Only last week, I explained how timing can be everything when it comes to auctions. In that instance, I was writing about Roger Federer’s decision to sell 20 lots of his Grand Slam match-worn clothing and racquets to raise funds for his charitable foundation, and to do so to coincide with Wimbledon.
No sooner had Roger bowed out of the tournament in the fourth round than another tale of perfect timing arose. HUGS, a charity shop in Bath, found itself in possession of a selection of memorabilia from the 1966 World Cup, including a copy of the official programme for the legendary final between West German and England at Wembley, as well as semi-final and final ticket stubs.
Naturally, with England reaching the finals of the Euros on July 11 this year – our national team’s greatest achievement since Geoff Hurst slotted home the winning goal 55 years ago – this seemed the perfect moment to put these treasures up for auction.
How do you price such things? Well the charity shop put up a starting bid of £200. That seems a reasonable sum when compared to past auction prices and what eBay has to offer, especially when taking condition into consideration.
Whatever they raise, however, anyone going to Wembley for the Euros final would be well advised to preserve their programmes and ticket stubs in as immaculate a condition as they can – especially if England win (I write this before the match) – as they will be collectors’ items immediately.
A few weeks ago I mentioned that Roger Federer had decided to put up 20 lots of his match-worn clothing and racquets from his Grand Slam wins for auction to raise money for his foundation.
Now I’m pleased to report that so far the timed auction has raised £1.3 million and counting. Bidding will remain open until July 14.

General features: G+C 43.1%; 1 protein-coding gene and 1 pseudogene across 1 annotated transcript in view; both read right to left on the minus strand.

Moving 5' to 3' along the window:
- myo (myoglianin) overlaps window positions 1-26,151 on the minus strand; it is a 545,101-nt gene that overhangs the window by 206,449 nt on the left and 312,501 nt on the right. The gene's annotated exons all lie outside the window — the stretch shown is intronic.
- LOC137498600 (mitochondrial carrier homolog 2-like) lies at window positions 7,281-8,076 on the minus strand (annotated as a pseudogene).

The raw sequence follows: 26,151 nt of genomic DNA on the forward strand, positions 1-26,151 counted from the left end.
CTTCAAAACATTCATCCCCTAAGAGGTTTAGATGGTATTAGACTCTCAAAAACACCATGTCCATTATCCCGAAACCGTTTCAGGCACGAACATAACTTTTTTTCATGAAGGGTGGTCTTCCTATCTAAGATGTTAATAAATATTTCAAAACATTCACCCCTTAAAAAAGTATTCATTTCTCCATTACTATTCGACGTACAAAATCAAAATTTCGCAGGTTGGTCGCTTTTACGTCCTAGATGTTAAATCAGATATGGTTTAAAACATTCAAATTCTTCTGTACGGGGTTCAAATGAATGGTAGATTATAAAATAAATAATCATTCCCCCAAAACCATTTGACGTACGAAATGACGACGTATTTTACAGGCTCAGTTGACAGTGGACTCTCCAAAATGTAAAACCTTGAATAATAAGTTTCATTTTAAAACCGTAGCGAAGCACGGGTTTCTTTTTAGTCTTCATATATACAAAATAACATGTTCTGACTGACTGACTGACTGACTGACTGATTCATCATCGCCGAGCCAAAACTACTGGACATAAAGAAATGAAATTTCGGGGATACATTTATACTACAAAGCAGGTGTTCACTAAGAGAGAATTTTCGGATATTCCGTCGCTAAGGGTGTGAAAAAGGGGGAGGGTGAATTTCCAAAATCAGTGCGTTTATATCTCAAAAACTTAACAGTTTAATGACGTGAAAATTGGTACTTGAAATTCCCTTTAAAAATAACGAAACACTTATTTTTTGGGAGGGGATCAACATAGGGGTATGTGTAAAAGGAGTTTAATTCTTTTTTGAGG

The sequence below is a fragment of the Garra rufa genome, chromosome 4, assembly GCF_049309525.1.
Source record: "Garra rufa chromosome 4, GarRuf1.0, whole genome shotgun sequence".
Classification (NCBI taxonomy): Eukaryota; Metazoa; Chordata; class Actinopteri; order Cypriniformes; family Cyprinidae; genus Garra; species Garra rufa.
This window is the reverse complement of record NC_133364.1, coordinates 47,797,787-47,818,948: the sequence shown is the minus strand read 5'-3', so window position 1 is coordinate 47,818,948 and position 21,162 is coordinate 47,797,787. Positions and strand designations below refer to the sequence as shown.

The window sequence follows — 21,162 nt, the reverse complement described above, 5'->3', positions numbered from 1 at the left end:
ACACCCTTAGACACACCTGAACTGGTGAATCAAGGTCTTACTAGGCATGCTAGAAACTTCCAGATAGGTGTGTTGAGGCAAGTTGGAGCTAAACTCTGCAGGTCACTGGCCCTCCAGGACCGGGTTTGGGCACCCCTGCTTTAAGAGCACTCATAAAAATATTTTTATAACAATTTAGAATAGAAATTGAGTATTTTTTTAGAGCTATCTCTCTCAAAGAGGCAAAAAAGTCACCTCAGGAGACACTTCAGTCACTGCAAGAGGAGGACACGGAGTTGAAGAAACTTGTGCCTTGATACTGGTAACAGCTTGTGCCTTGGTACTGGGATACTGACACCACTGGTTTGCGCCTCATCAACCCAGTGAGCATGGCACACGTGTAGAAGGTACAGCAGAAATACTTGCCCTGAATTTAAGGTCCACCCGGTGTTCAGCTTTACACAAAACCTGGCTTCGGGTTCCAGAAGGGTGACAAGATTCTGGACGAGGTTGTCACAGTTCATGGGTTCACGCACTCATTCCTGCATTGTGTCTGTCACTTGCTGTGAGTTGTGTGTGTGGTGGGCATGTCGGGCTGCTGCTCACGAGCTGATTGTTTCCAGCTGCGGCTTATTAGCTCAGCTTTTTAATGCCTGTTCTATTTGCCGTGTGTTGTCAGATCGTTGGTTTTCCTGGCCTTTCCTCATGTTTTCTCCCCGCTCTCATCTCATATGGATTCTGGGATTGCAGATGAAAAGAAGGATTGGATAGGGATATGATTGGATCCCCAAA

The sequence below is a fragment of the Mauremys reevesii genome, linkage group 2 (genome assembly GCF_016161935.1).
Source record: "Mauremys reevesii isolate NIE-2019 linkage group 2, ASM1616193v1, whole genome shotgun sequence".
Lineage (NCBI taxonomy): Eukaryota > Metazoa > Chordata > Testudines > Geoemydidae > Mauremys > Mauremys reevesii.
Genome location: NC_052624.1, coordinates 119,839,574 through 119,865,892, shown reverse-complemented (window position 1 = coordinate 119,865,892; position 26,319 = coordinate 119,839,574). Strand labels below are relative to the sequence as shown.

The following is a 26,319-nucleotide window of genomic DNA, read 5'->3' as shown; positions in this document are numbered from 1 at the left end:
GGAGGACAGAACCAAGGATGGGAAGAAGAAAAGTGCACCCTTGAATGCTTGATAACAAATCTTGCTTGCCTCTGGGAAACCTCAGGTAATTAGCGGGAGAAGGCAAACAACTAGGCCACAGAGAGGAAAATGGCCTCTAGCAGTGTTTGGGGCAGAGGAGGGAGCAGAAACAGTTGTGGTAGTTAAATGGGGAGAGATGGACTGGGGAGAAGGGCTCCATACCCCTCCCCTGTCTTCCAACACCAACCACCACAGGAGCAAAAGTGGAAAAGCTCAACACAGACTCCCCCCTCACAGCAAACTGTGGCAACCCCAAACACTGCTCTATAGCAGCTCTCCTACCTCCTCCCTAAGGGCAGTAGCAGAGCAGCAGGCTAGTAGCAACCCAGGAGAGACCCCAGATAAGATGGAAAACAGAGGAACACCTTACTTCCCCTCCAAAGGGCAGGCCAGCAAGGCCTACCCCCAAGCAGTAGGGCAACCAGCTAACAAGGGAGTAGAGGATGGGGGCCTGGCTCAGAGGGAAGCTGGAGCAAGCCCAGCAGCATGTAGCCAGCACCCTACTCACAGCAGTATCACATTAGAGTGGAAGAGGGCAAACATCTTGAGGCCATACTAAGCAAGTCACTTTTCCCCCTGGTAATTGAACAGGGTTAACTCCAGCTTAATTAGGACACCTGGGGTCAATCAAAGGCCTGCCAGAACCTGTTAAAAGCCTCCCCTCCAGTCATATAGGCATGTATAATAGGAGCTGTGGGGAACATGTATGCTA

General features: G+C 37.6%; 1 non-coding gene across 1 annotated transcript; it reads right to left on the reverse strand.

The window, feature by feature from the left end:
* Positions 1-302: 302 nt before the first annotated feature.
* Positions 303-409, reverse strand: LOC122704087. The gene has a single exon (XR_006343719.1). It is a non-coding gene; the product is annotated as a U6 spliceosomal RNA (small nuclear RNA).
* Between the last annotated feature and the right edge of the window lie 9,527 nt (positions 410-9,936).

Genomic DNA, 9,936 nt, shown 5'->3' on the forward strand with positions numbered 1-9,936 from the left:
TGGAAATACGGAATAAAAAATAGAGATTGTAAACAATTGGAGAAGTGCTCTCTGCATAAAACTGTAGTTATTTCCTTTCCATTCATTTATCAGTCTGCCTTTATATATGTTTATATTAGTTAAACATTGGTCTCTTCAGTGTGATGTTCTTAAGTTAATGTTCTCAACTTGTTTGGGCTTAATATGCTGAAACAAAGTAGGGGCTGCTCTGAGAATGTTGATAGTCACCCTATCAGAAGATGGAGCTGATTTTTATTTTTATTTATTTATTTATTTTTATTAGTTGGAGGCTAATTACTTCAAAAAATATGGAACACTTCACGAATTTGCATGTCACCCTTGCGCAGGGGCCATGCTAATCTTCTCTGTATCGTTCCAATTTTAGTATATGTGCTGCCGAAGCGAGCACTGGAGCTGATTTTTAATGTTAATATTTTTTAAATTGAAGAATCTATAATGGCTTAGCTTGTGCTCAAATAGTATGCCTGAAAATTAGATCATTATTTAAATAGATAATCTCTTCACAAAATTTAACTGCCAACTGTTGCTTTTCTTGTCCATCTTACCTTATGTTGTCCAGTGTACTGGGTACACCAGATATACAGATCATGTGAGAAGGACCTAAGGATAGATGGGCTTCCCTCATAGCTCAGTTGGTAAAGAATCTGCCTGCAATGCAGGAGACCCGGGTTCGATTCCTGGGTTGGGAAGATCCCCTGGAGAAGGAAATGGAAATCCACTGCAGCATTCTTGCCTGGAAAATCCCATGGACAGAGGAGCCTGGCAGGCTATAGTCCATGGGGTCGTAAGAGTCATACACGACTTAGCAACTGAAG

Of course it helps that Fed is still in the running at Wimbledon, as I speak, having made it into the fourth round – and the second week – for the umpteenth time. And this illustrates one of the most important things about auctions: timing.
I’m sure Federer’s kit would make a great deal of money at any time, but I’m equally sure that more and higher bids will result from the auction being run alongside his favourite Grand Slam tournament, when many more minds are focused on all things tennis.
Such synchronicity is commonplace and for good reason.
In recent years, landmark exhibitions of largely forgotten or overlooked talent among Modern British artists have taken place at some of the most influential public galleries, including Pallant House Gallery in Chichester and the Dulwich Picture Gallery. As these exhibitions spark new interest in the likes of Cedric Morris, John Minton, Christopher Wood and Keith Vaughan, so collectors who have held their works for many a year decide that now might be the time to sell them at auction. Prices rise along with demand and the artist enjoys a greater profile. Depending on how much work of the first quality becomes available ongoing, this surge in popularity and value can last into the medium to long term.
It’s all about getting the timing right.